The Birth of a Nation hits theaters today, but it’s been in the news for nearly a year.
It made a show-stopping entrance at the Sundance Film Festival this January, earning raucous standing ovations and a titanic $17.5 million deal from Fox Searchlight. The film, dramatizing an 1831 slave rebellion led by Nat Turner, was immediately dubbed an Academy Award Best Picture front-runner—the perfect tonic to 2016’s still brewing #OscarsSoWhite controversy.
But then the film was hit with a controversy of its own. Nate Parker—the movie’s writer, director, producer and star, was besieged with old allegations that he’d raped a woman 17 years ago. Even though he’d been acquitted of those allegations, doubts lingered over his innocence. The blowback was severe, and it looked like Birth of a Nation’s Oscar hopes were done.
Then came last month’s uber-prestigious Toronto International Film Festival. Again, The Birth of a Nation was given an enthusiastic reception. Seems the movie may be once again in the mix.
We could talk about Birth of the Nation’s award aspirations from a lot of different angles: Is it artistically strong enough to merit major awards? Will its timely, resonant message be enough to push it into the conversation? Should voters punish the movie because of Parker’s uncertain past?
But here, I want to ask a different question: Can a Christian movie win an Oscar?
That Birth is a “Christian movie” shouldn’t be in doubt. Sure, it might not be distributed through the typical Christian channels, and its intended audience is far broader than a Christian evangelical subset (to which most Christian movies are marketed). But let’s call this movie what it is. Nate Parker is a Christian moviemaker, and in Birth he plays a deeply devout Christian character. The movie’s entire premise is built on the Bible—how slaveowners used Scripture to justify their evil actions, and how Turner eventually used that same Scripture to justify his bloody rebellion. The will of God is central to this movie, and it probably boasts more explicit Bible quotations than the year’s traditionally Christian “Christian movies” combined.
But Christian flicks aren’t nominated for Oscars these days, much less win them. Sure, 1981’s Chariots of Fire had an explicitly Christian character in it, but it was hardly a Christian movie. And it’s been a long time since movies like Ben Hur (1959) and A Man for All Seasons (1966) were taking home Best Picture statuettes.
The last “Christian movie” to be nominated for any sort of Academy honor was Alone Yet Not Alone, when it was temporarily in the running for Best Original Song of 2013 (sung by Joni Eareckson Tada). I say “temporarily,” since that nomination was rescinded when it was learned that Bruce Broughton, one of the song’s writers and an Academy’s bigwig, had been encouraging other members to nominate it behind the scenes.
Just as well, perhaps. While the song “Alone Yet Not Alone” was beautiful, the movie was terrible—perhaps not the best way to crack the seal on Christian films at the Oscars.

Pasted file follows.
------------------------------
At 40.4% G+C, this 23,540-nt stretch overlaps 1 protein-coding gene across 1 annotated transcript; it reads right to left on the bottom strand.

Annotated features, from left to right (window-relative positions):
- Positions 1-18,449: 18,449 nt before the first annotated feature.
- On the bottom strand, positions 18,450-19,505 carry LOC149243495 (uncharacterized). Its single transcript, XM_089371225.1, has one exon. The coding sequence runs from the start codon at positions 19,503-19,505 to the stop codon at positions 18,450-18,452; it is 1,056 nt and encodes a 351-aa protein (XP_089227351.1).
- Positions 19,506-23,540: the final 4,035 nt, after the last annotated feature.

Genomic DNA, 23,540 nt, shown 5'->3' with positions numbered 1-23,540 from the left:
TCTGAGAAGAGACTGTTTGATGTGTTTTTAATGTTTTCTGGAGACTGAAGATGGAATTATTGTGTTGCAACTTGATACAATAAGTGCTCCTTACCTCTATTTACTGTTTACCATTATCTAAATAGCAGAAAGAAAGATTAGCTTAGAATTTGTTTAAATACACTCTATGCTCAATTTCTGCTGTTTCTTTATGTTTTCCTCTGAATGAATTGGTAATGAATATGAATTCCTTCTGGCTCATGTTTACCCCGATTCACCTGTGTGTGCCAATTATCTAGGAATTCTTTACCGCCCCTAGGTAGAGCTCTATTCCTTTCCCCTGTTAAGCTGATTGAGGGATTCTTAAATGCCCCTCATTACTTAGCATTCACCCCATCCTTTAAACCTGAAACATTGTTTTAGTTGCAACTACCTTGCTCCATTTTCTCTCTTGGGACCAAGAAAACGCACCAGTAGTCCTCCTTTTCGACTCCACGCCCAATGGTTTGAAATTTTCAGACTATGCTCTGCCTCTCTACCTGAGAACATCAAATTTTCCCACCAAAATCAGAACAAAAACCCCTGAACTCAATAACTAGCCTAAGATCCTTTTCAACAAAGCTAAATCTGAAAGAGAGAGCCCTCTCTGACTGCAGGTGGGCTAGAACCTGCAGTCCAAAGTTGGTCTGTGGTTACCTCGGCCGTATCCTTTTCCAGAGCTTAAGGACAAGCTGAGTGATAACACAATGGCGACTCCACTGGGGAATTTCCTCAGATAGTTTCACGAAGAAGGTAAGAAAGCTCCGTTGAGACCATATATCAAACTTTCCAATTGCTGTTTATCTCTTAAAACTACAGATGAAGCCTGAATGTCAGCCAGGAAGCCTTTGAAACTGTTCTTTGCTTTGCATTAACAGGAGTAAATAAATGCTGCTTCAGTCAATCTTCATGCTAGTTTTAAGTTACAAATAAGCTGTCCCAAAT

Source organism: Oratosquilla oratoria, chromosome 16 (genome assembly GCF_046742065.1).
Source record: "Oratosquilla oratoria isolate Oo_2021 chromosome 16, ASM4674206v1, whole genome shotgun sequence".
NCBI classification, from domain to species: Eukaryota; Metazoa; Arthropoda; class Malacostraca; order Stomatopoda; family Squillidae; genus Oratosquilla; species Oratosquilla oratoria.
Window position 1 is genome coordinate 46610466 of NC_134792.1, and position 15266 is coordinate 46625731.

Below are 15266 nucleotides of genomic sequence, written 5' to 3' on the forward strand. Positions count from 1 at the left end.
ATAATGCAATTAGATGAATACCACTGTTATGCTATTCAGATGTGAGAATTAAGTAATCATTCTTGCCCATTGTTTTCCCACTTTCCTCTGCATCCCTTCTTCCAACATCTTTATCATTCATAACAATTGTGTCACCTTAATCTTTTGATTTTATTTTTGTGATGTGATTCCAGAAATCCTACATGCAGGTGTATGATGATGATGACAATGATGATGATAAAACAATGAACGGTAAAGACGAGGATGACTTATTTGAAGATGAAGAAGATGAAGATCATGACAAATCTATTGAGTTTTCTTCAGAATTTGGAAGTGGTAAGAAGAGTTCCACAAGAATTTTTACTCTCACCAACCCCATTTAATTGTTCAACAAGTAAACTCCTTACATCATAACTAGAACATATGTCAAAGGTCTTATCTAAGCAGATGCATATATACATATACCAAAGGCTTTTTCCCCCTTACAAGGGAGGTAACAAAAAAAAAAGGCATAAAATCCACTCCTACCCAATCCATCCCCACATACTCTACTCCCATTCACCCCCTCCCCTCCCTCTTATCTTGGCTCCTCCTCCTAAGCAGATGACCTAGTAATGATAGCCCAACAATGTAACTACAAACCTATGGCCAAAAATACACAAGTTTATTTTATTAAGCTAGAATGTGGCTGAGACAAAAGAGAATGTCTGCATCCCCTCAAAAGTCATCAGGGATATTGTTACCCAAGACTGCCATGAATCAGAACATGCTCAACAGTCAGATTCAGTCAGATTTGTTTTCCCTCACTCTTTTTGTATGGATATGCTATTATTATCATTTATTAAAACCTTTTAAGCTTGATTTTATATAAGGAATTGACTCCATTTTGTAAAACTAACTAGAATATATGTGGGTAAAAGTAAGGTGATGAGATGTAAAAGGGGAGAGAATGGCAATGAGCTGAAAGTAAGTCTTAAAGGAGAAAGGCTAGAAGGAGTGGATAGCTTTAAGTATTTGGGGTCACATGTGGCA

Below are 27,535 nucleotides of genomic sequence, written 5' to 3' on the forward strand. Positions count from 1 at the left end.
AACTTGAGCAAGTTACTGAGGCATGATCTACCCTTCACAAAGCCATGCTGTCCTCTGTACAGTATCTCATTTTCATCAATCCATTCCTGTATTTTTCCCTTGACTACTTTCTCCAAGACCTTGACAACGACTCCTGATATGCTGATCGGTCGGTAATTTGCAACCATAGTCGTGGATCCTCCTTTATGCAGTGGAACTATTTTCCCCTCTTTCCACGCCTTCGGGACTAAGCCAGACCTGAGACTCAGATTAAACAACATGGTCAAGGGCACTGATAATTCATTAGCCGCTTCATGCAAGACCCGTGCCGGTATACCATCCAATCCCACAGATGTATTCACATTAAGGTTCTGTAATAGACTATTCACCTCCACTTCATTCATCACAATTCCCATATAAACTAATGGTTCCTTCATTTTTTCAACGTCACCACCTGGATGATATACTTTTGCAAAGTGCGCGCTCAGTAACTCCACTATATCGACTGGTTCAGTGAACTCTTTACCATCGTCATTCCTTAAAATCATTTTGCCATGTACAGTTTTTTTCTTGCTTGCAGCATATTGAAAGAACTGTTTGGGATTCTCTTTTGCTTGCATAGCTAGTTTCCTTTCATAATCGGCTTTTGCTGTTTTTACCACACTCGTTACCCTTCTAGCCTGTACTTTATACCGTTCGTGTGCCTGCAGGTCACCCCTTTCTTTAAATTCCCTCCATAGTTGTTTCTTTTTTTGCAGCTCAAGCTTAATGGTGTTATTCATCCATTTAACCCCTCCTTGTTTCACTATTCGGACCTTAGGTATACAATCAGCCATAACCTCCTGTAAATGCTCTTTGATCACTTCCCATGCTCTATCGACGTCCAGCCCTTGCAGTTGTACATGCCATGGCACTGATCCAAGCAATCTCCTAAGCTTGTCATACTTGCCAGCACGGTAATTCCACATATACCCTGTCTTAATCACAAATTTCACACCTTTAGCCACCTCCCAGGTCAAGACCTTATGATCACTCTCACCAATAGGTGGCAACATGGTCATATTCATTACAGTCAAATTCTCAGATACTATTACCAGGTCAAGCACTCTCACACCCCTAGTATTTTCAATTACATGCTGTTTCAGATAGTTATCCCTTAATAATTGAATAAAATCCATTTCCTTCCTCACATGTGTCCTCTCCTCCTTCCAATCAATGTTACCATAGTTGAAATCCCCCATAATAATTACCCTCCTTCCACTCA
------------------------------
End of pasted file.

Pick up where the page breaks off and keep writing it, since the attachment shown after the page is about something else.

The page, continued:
And that’s the thing. Ever since evangelical Christians launched their own moviemaking industry, their movies just haven’t been very good. God’s Not Dead may be evangelical catnip, but it’s hardly an artistic triumph. And even though we’ve seen a lot of improvement in Christian filmmaking—Risen and Miracles From Heaven are perfectly fine, watchable and even resonant movies—I don’t think most Christian moviemakers are primed to reserve their seats for the Dolby Theatre come Oscar night just yet.
Mainstream studios have, I think, appreciated the growing divide between secular and religious moviemaking. They understand there’s an audience for Christian films, which they sometimes cater to through their own boutique sub-studios. But they save their big bucks for would-be blockbusters, most of which are stripped of any reference to faith at all. And let’s face it: most movie auteurs these days—those that make powerful, personal movies and tend to make hay come Oscar night—aren’t, by and large, Christian. When Darren Aronofsky and Ridley Scott released Bible-based movies in 2014 (Noah and Exodus: Gods and Kings, respectively), they were attracted to the stories, but had scant appreciation for the faith behind them.
But this year may be different.
Nate Parker isn’t the only director dealing with faith on screen this year. Mel Gibson’s directorial comeback Hacksaw Ridge (releasing Nov. 4) is filled with Christian content, and it too is earning critical and popular praise. Martin Scorsese’s long-awaited film Silence, about 17th-century missionaries who go to Japan despite knowing their work could get them killed, will also be coming out this November. None of those movies (including Birth of a Nation) are surefire Oscar nominees, but all three are in the conversation.
Throughout history, it seems that movements find strength in moments of weakness. Creativity thrives when under stress. Studies show that the United States is growing increasingly secular. And I wonder whether, paradoxically, that very secularization may open the door for a spiritual artistic renaissance.